It soon got very busy again - well it was a bank holiday Saturday - so we started the journey south to Rhayader in mid Wales. This is where the BMW satnav got too clever for itself. The normal and direct route would be through Snowdonia but it picked up heavy traffic so redirected us off to the west. What a round about route that was - it took us 41/2 hours to do a 21/2 hour journey. The comments we made are unrepeatable here!!!

Anyway, approaching Rhayader, we realised that we were about to pass Gilfach Farm NR so we called in. This was one of our target sites for Pied Flycatcher, Redstart and Wood Warbler, all species that are rare in Cambridgeshire.

We stopped at the hide and found a very pale-looking Nuthatch feeding young in the nestbox opposite. Not one of the target species but who can resist an opportunity for something different.

and even bringing in to the nestling a very odd insect - no idea what it was but it seemd too large for the chick but it successfully took it.

There were Dippers nesting under the bridge but too dark for a shot.

So we moved up to the top car park and started to unpack our tripods. A local then informed us that they were not allowed on the reserve because, a few years earlier, a child on a school trip tripped over a tripod, grazed her knees with damages awarded against the trust. Unbelievable? Most certainly.

Also, at my last visit several years ago, people were putting out mealworms to attract the birds with excellent photographic results. Artificial feeding has also been banned because, we were informed, some years ago, some Dutch photographers fed the birds with dried mealworms, not live ones. They were fed by the parents to the nestlings that died due to dehydration. That is understandable but I cannot help but think that whoever made that decision missed a trick by insisting that only live food bought on the premises could be used - control and revenue for the Trust but that is thinking outside the box.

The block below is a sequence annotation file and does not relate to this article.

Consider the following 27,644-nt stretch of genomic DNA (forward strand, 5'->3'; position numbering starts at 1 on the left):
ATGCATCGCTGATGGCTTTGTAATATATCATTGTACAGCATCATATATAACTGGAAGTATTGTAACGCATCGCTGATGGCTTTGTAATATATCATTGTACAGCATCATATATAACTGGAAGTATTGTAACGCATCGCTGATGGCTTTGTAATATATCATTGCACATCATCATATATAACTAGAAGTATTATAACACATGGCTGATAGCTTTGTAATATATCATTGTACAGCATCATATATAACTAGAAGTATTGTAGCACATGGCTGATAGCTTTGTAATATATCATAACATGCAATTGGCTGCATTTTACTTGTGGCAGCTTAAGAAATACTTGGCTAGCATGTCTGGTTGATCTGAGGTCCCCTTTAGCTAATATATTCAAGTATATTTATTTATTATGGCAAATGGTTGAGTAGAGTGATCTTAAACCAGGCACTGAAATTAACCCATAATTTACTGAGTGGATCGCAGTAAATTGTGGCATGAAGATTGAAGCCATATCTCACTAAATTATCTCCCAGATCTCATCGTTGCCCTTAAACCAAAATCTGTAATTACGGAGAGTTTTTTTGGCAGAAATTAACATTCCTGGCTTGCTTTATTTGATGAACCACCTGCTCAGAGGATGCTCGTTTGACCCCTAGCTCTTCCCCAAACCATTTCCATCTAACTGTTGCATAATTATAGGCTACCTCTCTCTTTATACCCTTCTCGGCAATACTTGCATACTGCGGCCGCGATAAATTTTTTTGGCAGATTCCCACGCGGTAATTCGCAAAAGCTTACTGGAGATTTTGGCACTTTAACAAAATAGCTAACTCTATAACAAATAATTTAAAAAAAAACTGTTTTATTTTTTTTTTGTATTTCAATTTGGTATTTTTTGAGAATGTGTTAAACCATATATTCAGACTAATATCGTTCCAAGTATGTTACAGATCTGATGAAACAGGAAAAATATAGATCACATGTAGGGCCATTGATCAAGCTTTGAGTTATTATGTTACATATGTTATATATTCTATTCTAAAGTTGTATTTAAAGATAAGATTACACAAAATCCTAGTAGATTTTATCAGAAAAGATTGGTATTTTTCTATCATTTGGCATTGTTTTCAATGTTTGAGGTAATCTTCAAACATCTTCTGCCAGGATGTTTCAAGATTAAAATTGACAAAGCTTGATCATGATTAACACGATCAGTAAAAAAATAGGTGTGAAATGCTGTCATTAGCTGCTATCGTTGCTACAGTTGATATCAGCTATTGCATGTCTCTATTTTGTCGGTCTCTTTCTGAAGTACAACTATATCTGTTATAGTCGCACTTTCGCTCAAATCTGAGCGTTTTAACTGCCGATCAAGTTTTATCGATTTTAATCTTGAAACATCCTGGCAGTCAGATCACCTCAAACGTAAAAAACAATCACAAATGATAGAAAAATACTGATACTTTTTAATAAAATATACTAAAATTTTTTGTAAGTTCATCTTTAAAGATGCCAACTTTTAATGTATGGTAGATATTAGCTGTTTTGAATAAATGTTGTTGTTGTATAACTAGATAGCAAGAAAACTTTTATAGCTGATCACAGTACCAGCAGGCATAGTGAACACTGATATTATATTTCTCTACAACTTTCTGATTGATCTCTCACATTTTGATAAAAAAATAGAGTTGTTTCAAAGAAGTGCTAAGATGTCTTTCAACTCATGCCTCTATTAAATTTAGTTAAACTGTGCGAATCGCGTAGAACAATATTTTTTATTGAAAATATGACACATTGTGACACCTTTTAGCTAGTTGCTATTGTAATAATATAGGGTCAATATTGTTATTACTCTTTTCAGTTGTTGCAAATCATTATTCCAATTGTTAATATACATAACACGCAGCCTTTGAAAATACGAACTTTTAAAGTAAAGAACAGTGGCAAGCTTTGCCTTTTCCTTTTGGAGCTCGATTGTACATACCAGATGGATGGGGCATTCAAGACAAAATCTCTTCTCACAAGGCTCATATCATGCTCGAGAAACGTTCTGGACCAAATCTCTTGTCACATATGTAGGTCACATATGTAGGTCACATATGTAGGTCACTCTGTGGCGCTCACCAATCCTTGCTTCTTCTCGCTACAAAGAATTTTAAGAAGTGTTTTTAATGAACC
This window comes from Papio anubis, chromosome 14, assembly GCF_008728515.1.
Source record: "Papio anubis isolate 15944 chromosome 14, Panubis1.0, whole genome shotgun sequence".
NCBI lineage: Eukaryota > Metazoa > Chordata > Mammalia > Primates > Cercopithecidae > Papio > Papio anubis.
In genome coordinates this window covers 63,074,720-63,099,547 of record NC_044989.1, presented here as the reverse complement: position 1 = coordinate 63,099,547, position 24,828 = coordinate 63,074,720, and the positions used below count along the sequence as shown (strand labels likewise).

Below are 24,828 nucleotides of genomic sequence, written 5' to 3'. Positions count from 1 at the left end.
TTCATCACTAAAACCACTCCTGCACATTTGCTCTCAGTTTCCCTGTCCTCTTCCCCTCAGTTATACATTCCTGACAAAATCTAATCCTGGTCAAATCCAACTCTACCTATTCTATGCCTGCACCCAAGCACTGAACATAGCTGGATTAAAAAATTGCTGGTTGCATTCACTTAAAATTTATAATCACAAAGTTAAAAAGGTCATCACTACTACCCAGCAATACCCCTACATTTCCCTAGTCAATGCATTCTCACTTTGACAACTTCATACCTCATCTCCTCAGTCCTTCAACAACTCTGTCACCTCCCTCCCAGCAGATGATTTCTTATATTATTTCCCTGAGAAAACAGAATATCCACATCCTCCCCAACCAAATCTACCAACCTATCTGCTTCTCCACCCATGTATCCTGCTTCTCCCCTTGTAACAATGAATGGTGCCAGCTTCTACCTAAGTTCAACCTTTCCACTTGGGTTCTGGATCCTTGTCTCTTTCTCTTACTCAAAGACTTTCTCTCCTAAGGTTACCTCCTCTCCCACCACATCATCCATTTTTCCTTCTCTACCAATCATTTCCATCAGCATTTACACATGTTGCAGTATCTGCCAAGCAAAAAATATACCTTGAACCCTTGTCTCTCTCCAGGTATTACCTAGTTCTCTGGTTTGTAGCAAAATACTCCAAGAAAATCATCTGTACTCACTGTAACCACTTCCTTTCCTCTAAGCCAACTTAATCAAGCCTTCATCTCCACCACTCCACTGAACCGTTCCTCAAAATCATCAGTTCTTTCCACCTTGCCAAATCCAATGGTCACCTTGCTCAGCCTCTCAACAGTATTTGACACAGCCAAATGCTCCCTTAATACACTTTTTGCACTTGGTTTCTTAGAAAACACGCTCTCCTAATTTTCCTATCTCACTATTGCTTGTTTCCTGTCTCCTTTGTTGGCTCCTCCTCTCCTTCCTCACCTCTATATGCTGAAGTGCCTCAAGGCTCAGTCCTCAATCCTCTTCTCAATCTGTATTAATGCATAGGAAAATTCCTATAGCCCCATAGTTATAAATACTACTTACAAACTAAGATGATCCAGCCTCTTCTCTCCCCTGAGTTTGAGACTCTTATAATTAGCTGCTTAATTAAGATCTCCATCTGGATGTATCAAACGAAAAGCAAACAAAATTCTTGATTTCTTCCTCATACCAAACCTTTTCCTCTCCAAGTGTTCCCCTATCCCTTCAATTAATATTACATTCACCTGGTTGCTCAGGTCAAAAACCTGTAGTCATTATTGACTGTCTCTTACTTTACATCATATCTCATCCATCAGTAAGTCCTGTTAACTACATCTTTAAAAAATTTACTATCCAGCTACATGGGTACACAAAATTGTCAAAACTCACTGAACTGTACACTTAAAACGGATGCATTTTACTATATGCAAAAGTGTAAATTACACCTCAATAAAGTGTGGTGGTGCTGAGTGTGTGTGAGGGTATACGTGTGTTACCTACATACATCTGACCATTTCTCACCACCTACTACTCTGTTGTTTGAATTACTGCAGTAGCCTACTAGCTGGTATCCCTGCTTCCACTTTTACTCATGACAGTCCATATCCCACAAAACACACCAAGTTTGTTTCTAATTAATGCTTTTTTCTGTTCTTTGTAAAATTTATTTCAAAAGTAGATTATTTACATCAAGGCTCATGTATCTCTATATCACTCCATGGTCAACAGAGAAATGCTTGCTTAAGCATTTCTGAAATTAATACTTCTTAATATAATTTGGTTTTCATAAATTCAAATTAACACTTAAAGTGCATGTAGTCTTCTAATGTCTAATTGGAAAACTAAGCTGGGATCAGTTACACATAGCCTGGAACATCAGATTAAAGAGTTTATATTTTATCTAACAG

Anyway, the local was amazing. He took us to an area off the beaten track and sat us down near a nestbox occupied by Pied Flycatchers. The male was very active

with just the odd appearance by the female.

He then showed us where Redstarts can appear - not as successful but still a couple of shots.

He also told us where to find Wood Warblers so we resolved to return in the morning.

We then left to check into our B & B for the nest two nights.

Friday 24th June 2022

Wales - Day 2

Since day 1 at South Stack RSPB was not entirely successful due to the hoards of people, we started off day 2 at 8.30 am in the car park, hoping for more luck. Weather was cloudy with occasional breaks of sunshine so with nothing showing around the car park we walked to Ellin's Tower which was closer to the cliffs.

Loads of Guillemots and Razorbills but too distant to photograph but there was good views of the lighthouse. A pro photographer once said that you should envisage an image and then try your best to get it. My image was a gull floating over the lighthouse, all in sharp focus - patience finally rewarded.

So it is only a Herring Gull but you get the idea!!!